427 Works

Data from: Synchrotron X-ray tomographic microscopy of fossil embryos

Philip C. J. Donoghue, Stefan Bengtson, Xi-Ping Dong, Neil J. Gostling, Therese Huldtgren, John A. Cunningham, Chongyu Yin, Zhao Yue, Fan Peng & Marco Stampanoni
Fossilized embryos from the late Neoproterozoic and earliest Phanerozoic have caused much excitement because they preserve the earliest stages of embryology of animals that represent the initial diversification of metazoans. However, the potential of this material has not been fully realized because of reliance on traditional, non-destructive methods that allow analysis of exposed surfaces only, and destructive methods that preserve only a single two-dimensional view of the interior of the specimen. Here, we have applied...

Data from: microRNAs reveal the interrelationships of hagfish, lampreys, and gnathostomes and the nature of the ancestral vertebrate

Alysha M. Heimberg, Richard Cowper-Sal·Lari, Marie Sémon, Philip C. J. Donoghue, Kevin J. Peterson & R. Cowper-Sal{Middle Dot}Lari
Hagfish and lampreys are the only living representatives of the jawless vertebrates (agnathans), and compared with jawed vertebrates (gnathostomes), they provide insight into the embryology, genomics, and body plan of the ancestral vertebrate. However, this insight has been obscured by controversy over their interrelationships. Morphological cladistic analyses have identified lampreys and gnathostomes as closest relatives, whereas molecular phylogenetic studies recover a monophyletic Cyclostomata (hagfish and lampreys as closest relatives). Here, we show through deep sequencing...

Data from: Recent ecological selection on regulatory divergence is shaping clinal variation in Senecio on Mount Etna

Graham Muir, Owen G. Osborne, Jonas Sarasa, Simon J. Hiscock & Dmitry A. Filatov
The hybrid zone on Mount Etna (Sicily) between Senecio aethnensis and Senecio chrysanthemifolius (two morphologically and physiologically distinct species) is a classic example of an altitudinal cline. Hybridization at intermediate altitudes and gradients in phenotypic and life-history traits occur along altitudinal transects of the volcano. The cline is considered to be a good example of ecological selection with species differences arising by divergent selection opposing gene flow. However, the possibility that the cline formed from...

Data from: Multiple cases of asymmetric introgression among horseshoe bats detected by phylogenetic conflicts across loci

Xiuguang Mao, Vu D. Thong, Paul J. J. Bates, Gareth Jones, Shuyi Zhang & Stephen J. Rossiter
Phylogenetic discordance among taxa can provide powerful insights into past episodes of introgressive hybridization, as well as lineage sorting. Previously, we showed that the taxonomically distinct taxon Rhinolophus sinicus septentrionalis has undergone historical introgression with its sympatric sister subspecies Rhinolophus sinicus sinicus. To examine in more detail the extent of gene flow between these two taxa, and also between these and their sister species Rhinolophus thomasi, we obtained new samples from China, Myanmar, and Vietnam,...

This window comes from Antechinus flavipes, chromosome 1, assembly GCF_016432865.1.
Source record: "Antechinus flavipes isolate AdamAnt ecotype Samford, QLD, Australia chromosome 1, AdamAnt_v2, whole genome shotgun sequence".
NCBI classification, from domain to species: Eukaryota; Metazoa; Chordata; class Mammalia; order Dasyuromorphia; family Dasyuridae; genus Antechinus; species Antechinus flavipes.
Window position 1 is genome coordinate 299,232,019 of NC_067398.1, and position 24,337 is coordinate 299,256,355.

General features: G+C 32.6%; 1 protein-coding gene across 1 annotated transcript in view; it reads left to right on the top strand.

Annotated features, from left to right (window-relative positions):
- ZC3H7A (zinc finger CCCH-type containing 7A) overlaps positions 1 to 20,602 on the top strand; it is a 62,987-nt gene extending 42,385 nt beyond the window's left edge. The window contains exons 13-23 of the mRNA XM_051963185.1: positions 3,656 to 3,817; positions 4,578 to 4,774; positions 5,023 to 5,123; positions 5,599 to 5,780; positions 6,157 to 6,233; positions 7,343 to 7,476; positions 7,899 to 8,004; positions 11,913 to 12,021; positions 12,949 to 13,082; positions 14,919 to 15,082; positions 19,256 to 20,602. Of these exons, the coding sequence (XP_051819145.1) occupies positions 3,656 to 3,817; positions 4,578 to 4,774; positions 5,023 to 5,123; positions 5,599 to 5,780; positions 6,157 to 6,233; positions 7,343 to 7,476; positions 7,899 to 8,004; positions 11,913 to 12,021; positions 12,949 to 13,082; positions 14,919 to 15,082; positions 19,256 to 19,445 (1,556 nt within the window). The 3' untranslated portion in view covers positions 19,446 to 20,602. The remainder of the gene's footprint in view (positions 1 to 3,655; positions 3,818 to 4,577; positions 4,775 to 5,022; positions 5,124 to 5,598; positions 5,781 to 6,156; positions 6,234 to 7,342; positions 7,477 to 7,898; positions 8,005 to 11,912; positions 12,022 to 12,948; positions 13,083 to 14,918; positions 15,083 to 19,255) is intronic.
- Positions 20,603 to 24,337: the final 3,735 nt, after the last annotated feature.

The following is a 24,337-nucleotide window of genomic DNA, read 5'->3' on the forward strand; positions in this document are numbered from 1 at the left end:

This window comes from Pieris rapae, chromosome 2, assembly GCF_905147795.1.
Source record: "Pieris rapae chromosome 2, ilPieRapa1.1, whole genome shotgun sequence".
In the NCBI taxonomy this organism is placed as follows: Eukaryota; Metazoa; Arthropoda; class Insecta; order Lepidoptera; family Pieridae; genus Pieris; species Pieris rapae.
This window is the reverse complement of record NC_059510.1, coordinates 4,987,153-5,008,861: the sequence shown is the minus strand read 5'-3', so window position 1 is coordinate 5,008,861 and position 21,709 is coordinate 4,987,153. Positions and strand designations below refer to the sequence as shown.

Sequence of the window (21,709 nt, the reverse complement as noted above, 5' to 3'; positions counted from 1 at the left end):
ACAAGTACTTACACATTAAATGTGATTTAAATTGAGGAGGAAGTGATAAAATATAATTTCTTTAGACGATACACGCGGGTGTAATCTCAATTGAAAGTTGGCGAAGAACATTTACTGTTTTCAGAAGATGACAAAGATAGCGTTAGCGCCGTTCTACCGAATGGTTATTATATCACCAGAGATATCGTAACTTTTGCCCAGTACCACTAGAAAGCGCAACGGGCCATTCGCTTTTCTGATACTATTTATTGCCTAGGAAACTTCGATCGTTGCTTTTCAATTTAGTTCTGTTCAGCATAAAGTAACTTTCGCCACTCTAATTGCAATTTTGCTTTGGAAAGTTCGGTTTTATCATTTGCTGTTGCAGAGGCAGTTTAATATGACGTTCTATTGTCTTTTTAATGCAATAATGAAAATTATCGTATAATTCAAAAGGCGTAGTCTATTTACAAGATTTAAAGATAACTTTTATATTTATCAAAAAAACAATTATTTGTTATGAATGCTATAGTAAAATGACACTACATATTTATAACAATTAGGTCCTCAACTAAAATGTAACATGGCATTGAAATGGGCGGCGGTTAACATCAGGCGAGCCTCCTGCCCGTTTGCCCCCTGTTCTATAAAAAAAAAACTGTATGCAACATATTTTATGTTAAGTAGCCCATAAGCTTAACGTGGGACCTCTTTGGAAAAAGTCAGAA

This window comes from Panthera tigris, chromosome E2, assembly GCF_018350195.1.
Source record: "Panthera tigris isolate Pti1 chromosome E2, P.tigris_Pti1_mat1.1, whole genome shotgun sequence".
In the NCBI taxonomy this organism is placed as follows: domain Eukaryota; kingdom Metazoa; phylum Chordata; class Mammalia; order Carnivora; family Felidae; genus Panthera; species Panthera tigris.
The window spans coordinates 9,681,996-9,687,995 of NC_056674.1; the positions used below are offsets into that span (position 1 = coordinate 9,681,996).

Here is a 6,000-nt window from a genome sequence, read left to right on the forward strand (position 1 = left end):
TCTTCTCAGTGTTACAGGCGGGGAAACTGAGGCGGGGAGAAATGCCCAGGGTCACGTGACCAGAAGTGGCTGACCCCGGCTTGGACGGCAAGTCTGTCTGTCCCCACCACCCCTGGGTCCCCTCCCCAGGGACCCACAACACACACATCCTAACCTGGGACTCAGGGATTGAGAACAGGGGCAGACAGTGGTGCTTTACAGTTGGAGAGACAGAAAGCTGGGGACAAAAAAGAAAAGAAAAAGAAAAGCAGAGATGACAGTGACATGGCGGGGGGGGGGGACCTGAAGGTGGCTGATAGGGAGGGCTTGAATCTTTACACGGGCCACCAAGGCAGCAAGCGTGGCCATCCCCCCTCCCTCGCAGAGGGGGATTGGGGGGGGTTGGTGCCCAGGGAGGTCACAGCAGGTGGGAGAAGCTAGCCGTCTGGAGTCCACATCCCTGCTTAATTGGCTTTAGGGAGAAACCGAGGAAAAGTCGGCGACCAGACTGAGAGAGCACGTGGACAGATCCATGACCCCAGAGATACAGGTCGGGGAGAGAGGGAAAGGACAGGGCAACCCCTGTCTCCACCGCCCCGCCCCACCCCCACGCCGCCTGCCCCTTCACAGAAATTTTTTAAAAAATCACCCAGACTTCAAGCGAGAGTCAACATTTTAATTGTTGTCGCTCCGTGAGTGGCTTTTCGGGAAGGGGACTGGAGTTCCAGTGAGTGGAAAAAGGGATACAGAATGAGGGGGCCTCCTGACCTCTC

Data from: A giant pliosaurid skull from the Late Jurassic of England

Roger B. J. Benson, Mark Evans, Adam S. Smith, Judyth Sassoon, Scott Moore-Faye, Hilary F. Ketchum & Richard Forrest
Pliosaurids were a long-lived and cosmopolitan group of marine predators that spanned 110 million years and occupied the upper tiers of marine ecosystems from the Middle Jurassic until the early Late Cretaceous. A well-preserved giant pliosaurid skull from the Late Jurassic Kimmeridge Clay Formation of Dorset, United Kingdom, represents a new species, Pliosaurus kevani. This specimen is described in detail, and the taxonomy and systematics of Late Jurassic pliosaurids is revised. We name two additional...

Data from: Hierarchical polygyny in multiparous lesser flat-headed bats

Panyu Hua, Libiao Zhang, Guangjian Zhu, Gareth Jones, Shuyi Zhang & Stephen James Rossiter
How males gain access to mates and the potential for female choice will determine whether polygyny can operate at several levels, from within litters and groups to the wider population. Female lesser flat-headed bats (Tylonycteris pachypus) form maternity groups in bamboo stems. Unusually for bats, they are multiparous, providing the opportunity to test whether multi-level polygyny differs among males depending on whether they roost with females, with males, or are solitary. We genotyped 662 individuals...

Data from: Nonadditive changes to cytosine methylation as a consequence of hybridization and genome duplication in Senecio (Asteraceae)

Matthew J Hegarty, Tom Batstone, Gary L Barker, Keith J Edwards, Richard J Abbott & Simon J Hiscock